Into the 412+ I have loaded a pair of 240GB SANDisk Extreme SSDs using SHR (Synology Hybrid Raid). This is effectively just RAID1 mirroring when only two drives are installed but gives me the ability to expand out to RAID5 equivalent as I need more space and the price of SSDs (inevitably) comes down. Eventually the box will have around ~720GB or more of useable SSD storage, more than enough for a decent bunch of lab VMs! Another alternative would be a pair of SSDs for VM boot partitions / config files, and a pair of SATA drives for VM data partitions.
Although you can easily build a great home lab on a flat network with any old cheap switch, the ability to experiment with more advanced features is highly desirable. My requirements for a managed switch were:
- Minimal size
- Passive cooling (for silent operation)
- Low power consumption
- Minimum of 8x 1 gigabit ports (or preferably more)
- Link aggregation
- Security – VLANs, PVLANs, ACLs, & Layer 3 switching
- SSH access for command line management
- I am studying for a few Cisco exams over the next year so a Cisco branded router would be preferential
- Decent warranty
This 10-port switch will allow for:
- 1-2 ports per NUC (for 2-4 NUC boxes)
- 2 LACP enabled ports for the Synology lab storage
- 2 ports for my personal data storage server (might replace this with a second mid-range Synology NAS later)
- 2 uplink ports (In my case for a router and a second wireless access point)
This switch is passively cooled, only uses around 10w power, and as an added bonus Cisco include a limited lifetime warranty! Great if you are going to invest that much in a switch for home!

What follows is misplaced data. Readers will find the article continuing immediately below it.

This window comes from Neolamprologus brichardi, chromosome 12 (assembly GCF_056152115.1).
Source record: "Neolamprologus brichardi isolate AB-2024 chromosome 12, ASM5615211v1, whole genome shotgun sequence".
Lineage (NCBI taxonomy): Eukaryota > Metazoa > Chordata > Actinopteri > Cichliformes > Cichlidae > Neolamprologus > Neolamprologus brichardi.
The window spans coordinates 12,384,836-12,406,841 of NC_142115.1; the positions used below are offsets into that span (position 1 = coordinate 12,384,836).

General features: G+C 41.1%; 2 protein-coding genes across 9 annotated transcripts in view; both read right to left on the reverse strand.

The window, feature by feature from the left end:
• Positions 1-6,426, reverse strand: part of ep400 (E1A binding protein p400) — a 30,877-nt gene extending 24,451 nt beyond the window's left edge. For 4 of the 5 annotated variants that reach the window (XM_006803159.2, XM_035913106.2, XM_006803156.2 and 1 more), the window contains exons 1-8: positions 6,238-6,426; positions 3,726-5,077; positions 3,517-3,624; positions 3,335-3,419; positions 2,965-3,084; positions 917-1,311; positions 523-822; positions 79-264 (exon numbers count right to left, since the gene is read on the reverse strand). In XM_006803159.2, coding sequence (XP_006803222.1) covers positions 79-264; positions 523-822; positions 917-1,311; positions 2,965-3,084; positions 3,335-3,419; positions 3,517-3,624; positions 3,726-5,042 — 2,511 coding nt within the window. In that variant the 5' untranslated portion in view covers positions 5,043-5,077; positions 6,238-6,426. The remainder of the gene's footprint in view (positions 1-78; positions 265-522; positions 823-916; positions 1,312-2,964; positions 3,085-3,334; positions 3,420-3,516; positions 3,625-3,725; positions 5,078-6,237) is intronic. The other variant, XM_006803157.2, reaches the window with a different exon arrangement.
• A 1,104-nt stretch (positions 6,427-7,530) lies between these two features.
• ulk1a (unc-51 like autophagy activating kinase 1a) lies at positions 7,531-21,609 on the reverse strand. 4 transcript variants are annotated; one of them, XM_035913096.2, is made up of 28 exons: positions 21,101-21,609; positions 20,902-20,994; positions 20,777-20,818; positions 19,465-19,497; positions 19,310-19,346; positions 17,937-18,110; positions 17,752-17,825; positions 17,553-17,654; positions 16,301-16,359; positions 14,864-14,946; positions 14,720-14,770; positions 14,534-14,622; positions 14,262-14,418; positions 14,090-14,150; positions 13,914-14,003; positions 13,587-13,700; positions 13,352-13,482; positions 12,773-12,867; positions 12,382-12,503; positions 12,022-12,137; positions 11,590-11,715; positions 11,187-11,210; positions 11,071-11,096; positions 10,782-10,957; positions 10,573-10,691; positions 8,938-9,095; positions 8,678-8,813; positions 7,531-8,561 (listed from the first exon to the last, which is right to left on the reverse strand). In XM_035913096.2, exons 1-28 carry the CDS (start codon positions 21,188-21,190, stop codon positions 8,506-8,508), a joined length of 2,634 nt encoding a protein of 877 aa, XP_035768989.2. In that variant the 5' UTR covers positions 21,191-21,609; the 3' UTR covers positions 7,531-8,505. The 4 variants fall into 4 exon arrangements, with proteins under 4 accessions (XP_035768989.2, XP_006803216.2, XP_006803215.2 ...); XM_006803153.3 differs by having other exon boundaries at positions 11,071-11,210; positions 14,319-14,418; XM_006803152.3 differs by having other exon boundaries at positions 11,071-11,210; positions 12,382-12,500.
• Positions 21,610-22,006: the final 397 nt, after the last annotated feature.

“As long as the original End User continues to own or use the Product, provided that: fan and power supply warranty is limited to five (5) years. In the event of discontinuance of product manufacture, Cisco warranty support is limited to five (5) years from the announcement of discontinuance.” http://www.cisco.com/en/US/docs/general/warranty/English/LH2DEN__.html
If I had been going for a switch purely on cost I would probably have chosen one of the HP models as these have some great bang for your buck, but I did want to stick to a Cisco branded one. I would also have loved to go for the PoE model so I could plug in a VoiP phone later, but the cost for the SG300-10P / MP was at least 50% more, and power consumption would be higher, even when idle.
The entire NanoLab setup above of 2 NUC boxes, DS412+ and SG300-10 in total take up about the same volume of space as a large shoe box, are virtually silent, and combine for an idle power level of 50-60 watts, and under 100 watts even under load. That’s less than a couple of halogen light bulbs!
In my next post I will go through the process of configuring the network and storage, including link aggregation and suggested VLAN configuration.
Earlier parts of this article may be found here:
NanoLab – Running VMware vSphere on Intel NUC – Part 1
NanoLab – Running VMware vSphere on Intel NUC – Part 2
NanoLab – Running VMware vSphere on Intel NUC – Part 3